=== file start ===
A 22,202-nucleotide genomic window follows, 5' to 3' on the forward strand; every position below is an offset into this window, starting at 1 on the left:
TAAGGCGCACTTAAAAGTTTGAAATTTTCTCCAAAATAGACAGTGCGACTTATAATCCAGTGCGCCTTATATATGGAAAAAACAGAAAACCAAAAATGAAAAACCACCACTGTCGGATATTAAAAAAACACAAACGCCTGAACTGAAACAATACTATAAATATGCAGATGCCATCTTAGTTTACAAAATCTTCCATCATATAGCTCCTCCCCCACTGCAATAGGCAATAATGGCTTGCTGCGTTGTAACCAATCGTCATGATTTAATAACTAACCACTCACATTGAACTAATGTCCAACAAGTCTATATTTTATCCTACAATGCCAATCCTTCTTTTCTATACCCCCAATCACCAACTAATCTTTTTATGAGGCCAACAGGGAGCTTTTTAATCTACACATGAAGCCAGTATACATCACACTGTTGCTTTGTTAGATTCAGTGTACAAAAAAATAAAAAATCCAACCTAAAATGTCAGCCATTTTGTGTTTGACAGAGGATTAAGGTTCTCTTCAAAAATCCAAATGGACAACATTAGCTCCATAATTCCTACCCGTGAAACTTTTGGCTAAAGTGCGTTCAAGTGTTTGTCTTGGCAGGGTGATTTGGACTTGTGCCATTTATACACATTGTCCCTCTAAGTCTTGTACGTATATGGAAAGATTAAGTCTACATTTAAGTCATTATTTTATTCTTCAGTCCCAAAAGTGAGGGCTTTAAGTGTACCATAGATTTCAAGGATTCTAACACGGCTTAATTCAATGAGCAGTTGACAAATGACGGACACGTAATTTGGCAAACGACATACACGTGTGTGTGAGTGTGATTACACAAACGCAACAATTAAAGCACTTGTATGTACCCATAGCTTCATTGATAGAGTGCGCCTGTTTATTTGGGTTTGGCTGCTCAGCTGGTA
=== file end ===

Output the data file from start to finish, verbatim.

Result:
A 22,202-nucleotide genomic window follows, 5' to 3' on the forward strand; every position below is an offset into this window, starting at 1 on the left:
TAAGGCGCACTTAAAAGTTTGAAATTTTCTCCAAAATAGACAGTGCGACTTATAATCCAGTGCGCCTTATATATGGAAAAAACAGAAAACCAAAAATGAAAAACCACCACTGTCGGATATTAAAAAAACACAAACGCCTGAACTGAAACAATACTATAAATATGCAGATGCCATCTTAGTTTACAAAATCTTCCATCATATAGCTCCTCCCCCACTGCAATAGGCAATAATGGCTTGCTGCGTTGTAACCAATCGTCATGATTTAATAACTAACCACTCACATTGAACTAATGTCCAACAAGTCTATATTTTATCCTACAATGCCAATCCTTCTTTTCTATACCCCCAATCACCAACTAATCTTTTTATGAGGCCAACAGGGAGCTTTTTAATCTACACATGAAGCCAGTATACATCACACTGTTGCTTTGTTAGATTCAGTGTACAAAAAAATAAAAAATCCAACCTAAAATGTCAGCCATTTTGTGTTTGACAGAGGATTAAGGTTCTCTTCAAAAATCCAAATGGACAACATTAGCTCCATAATTCCTACCCGTGAAACTTTTGGCTAAAGTGCGTTCAAGTGTTTGTCTTGGCAGGGTGATTTGGACTTGTGCCATTTATACACATTGTCCCTCTAAGTCTTGTACGTATATGGAAAGATTAAGTCTACATTTAAGTCATTATTTTATTCTTCAGTCCCAAAAGTGAGGGCTTTAAGTGTACCATAGATTTCAAGGATTCTAACACGGCTTAATTCAATGAGCAGTTGACAAATGACGGACACGTAATTTGGCAAACGACATACACGTGTGTGTGAGTGTGATTACACAAACGCAACAATTAAAGCACTTGTATGTACCCATAGCTTCATTGATAGAGTGCGCCTGTTTATTTGGGTTTGGCTGCTCAGCTGGTA